Washington—Senate Judiciary Committee Ranking Member Dianne Feinstein (D-Calif.) today defended the FBI against claims of bias and raised concerns about election interference in the 2020 elections. Feinstein also questioned FBI Director Wray about the bureau’s counterintelligence assessments into Russian interference in the 2016 elections.
Video of her remarks is available here.
“It’s been nearly two years since you were confirmed to run the FBI, so we have a lot of important topics to cover.
During this time, democracy and the rule of law have come under attack. Foreign governments have interfered in United States elections and continue to conduct influence campaigns that are designed to divide Americans along racial, religious, and political lines.
The president has declared that he has an “absolute right” to control the Justice Department, that the executive branch is immune from congressional oversight, and that Americans who disagree with him can “go back” to where they came from.
Over the past two years, the president has attacked the FBI, describing the bureau in tweets as “corrupt” and full of “dirty cops.” He has also suggested that the FBI is part of a “deep state,” and politically biased against him.
It’s my view that these claims are false and that they’re harmful. They undermine public confidence in the FBI’s ability to enforce the law impartially, which you do. Internal employee surveys show that while morale was high in 2016 under former Director Comey, it has declined in 2017 after the president fired the director and began publicly attacking the bureau.
While the president has claimed that the FBI’s investigation of his campaign’s possible coordination with Russia “was started illegally,” the Mueller report confirms that there was a legitimate and lawful reason to open the investigation.
The Mueller report explains that the FBI started investigating possible coordination between the Trump campaign and Russia in response to information provided by a foreign government shortly after WikiLeak’s started releasing documents stolen by Russia from the DNC.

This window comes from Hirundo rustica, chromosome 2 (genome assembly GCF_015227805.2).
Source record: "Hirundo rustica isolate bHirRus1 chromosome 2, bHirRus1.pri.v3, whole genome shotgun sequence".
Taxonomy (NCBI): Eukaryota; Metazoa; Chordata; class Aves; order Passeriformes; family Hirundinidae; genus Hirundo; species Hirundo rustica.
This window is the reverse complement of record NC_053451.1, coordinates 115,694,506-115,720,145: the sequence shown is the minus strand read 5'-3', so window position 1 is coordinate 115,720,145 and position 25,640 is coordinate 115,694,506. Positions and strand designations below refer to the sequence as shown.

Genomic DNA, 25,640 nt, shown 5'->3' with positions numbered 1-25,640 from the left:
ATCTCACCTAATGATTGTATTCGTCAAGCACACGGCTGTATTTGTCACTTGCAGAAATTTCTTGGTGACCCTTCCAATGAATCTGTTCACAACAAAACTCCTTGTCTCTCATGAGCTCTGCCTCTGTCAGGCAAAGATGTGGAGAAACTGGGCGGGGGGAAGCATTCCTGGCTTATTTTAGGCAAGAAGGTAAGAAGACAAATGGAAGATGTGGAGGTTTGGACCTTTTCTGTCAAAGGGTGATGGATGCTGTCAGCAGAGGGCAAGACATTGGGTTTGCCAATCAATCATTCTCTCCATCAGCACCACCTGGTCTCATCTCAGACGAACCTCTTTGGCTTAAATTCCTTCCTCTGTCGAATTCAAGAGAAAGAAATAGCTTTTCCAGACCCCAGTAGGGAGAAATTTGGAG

The Mueller reports further explains that in late July 2016, shortly after WikiLeaks’ first started releasing information stolen by Russia from DNC computers, Australia told the FBI that months earlier, Trump campaign advisor George Papadopoulos had told Australia’s top diplomat in Britain that Russia had “dirt” on Hillary Clinton in the form of “thousands of emails” and that Russia had indicated that it could help the Trump campaign by releasing these stolen emails to damage candidate Clinton.
In fact, the Mueller report concluded the Trump campaign welcomed, encouraged and “expected to benefit electorally” from Russia’s efforts.
We should be grateful for the work that law enforcement does to stop foreign governments from interfering in U.S. elections. This is especially true now with another presidential election ahead.
We know that Russia’s efforts are ongoing, and that other foreign powers will not hesitate to exploit opportunities to interfere in our elections and democracy.
You have warned us, Director Wray, that Russia is “adapting and upping their game,” and have described Russia’s efforts to meddle in the 2018 midterm elections as a “dress rehearsal for the big show in 2020.”
You have also stated that “enormous strides” have been made since 2016 to protect our elections.
So, I ask you to give us a frank assessment today of how prepared we are—in particular, at state and local levels—to identify and address foreign interference in the 2020 election, and, moreover, what more needs to be done.
Threats to the nation—from terrorists, from criminals and from foreign governments seeking to steal our secrets and undermine our elections and democracy—are very real. The 37,000 men and women of the FBI are on the front lines, every day, addressing these threats and helping to keep Americans safe.
The FBI is not a corrupt institution, or the “deep state.” It is not acting against the president for political purposes.
We need to come together, in a bipartisan fashion, to support you and this institution, even as we conduct important oversight. I am very proud to be supportive of your organization and its mission.”